Sat | Jun 25, 2022

SOE rules vacuum

Police, public in dark as Gov’t to retable regulations after fiasco

Published:Thursday | June 23, 2022 | 12:10 AM

Attorney-at-law John Clarke has raised questions about the guidance that senior police officers in St Catherine have received in the absence of the promulgation of the new regulations under the state of emergency (SOE) that was declared for the...

Attorney-at-law John Clarke has raised questions about the guidance that senior police officers in St Catherine have received in the absence of the promulgation of the new regulations under the state of emergency (SOE) that was declared for the parish last Friday.

With several persons already detained, Clarke is pressing the authorities to tell the public what regulations were informing the actions of senior police officers in the parish.

His comments come against the background of Wednesday’s notice that members of parliament (MPs) have been summoned to Gordon House today to table new SOE regulations that would revoke the ones incorrectly tabled on Tuesday.

Tuesday’s regulations contain similar provisions that have been struck down by the Constitutional Court last Friday in the Roshaine Clarke ruling.

The attorney told The Gleaner that the promulgation of the regulations was critical because people living in St Catherine can be charged for breaches.

“What is concerning is that nobody seems to have the regulations that are supposed to regulate the conduct of every citizen within the parish of St Catherine which is governed by those regulations, and that is very, very concerning,” said Clarke, adding that that approach ran contrary to good governance.

Clarke said he wrote to the attorney-at-law for the commissioner of police on Sunday requesting the regulations and the proclamation, but to date had not received a response.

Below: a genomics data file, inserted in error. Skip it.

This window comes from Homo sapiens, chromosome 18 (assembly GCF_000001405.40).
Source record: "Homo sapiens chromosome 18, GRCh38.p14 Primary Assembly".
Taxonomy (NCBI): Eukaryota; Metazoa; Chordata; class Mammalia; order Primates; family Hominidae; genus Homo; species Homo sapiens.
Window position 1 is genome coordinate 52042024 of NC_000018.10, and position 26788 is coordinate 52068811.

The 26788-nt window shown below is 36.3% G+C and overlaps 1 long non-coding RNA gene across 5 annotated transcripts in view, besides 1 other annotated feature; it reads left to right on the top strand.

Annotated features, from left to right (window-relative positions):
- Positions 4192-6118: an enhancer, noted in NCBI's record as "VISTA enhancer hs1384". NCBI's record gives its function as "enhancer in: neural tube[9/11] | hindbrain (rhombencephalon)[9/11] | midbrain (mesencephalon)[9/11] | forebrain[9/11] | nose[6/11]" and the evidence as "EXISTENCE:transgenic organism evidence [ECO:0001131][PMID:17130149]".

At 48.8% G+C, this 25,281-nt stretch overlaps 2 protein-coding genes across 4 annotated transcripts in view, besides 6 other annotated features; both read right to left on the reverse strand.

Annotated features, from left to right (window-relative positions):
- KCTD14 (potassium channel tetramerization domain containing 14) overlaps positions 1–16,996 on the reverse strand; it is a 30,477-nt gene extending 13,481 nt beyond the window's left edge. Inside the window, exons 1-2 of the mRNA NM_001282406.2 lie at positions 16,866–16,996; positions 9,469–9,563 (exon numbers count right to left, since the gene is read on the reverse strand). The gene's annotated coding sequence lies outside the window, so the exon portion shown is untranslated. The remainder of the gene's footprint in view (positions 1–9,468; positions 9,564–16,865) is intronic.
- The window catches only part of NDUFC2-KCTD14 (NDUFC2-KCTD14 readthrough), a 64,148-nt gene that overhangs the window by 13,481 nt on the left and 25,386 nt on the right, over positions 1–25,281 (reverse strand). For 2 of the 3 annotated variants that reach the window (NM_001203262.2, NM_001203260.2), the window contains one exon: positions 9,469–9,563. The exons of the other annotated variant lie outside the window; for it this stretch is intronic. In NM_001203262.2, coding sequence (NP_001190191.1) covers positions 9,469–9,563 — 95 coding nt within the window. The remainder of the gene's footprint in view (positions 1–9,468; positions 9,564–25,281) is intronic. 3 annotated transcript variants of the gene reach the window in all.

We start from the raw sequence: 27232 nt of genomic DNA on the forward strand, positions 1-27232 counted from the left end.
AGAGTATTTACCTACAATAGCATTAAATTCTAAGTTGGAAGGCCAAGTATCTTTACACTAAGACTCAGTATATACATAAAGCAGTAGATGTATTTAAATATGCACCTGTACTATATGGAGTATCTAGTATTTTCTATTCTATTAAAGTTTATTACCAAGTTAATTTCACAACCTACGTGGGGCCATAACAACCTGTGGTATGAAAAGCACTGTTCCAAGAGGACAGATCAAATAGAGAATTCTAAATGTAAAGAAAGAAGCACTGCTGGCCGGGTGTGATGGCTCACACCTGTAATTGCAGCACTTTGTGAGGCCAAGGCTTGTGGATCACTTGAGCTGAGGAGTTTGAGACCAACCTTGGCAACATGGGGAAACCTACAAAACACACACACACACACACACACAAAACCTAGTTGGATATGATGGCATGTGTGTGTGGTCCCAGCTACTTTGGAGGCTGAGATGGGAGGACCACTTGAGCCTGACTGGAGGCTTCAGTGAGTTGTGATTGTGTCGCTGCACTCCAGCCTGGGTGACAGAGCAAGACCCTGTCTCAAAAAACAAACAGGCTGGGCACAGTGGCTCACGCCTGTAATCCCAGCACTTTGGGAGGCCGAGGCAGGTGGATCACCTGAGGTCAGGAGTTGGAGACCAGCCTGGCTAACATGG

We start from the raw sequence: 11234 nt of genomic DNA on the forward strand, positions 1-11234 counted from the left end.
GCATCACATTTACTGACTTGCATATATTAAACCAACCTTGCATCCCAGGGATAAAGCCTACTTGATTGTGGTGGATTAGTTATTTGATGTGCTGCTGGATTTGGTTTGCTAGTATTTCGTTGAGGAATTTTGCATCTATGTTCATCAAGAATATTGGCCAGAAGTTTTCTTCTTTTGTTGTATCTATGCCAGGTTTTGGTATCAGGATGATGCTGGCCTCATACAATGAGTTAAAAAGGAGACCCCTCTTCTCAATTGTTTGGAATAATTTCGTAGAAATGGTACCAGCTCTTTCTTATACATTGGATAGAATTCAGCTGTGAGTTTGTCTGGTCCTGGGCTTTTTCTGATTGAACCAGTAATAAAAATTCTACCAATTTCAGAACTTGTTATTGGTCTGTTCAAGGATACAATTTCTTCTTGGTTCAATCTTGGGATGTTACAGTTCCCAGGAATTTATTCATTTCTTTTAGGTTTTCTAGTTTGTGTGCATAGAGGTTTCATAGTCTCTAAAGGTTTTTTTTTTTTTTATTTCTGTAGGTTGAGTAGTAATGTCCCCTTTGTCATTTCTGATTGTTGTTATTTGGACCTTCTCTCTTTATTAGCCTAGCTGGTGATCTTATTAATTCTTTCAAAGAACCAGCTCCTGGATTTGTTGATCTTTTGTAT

He described the new regulations as either top secret or state secret.

The attorney also raised concern about the lack of a tribunal to hear appeals from persons who have been detained under the SOE.

“Every time they declare a state of public emergency, this happens. They don’t establish a tribunal for persons to go to right away,” Clarke said.

Deeply troubled

Jamaicans for Justice said it was deeply troubled by the failure of the State to announce the establishment, composition, or location of the emergency powers review tribunal.

The human-rights lobby said it was public knowledge that several persons have been detained under the SOE.

“These persons have a right to request a review of their case at any time during the period of detention,” it said in a press statement on Wednesday.

“We are concerned that the constitutional right to review by an independent and impartial tribunal will remain illusory with the continued failure of the state to establish the tribunal,” the rights body added.

Commenting on the tabling of the incorrect regulations in Parliament on Tuesday, Opposition Leader Mark Golding said it was “messy”.

Today, Minister of National Security Dr Horace Chang is expected to table the Emergency Powers (Parish of St Catherine) (No.3) Regulations, 2022, which will revoke the Emergency Powers (Parish of St Catherine) (No.2) Regulations, 2022.

The (No.2) Regulation was the incorrect document that was tabled in the House on Tuesday.

Golding, a former minister of justice, said he would have expected that the chief parliamentary counsel would send the proposed regulations, having received the necessary input from the attorney general’s chambers, the Ministry of Justice, the Ministry of National Security, and all stakeholders who submitted comments.

He said that once those have been finalised as a draft, the document would then be sent to the printers.

After that process, Golding said that the regulations should be reviewed before they are tabled.

“I don’t know what has happened in this instance, but to me, it’s just an example of bungling on the part of the Government when it comes to how they handle legislation,” Golding said.

“It is an embarrassment.”

editorial@gleanerjm.com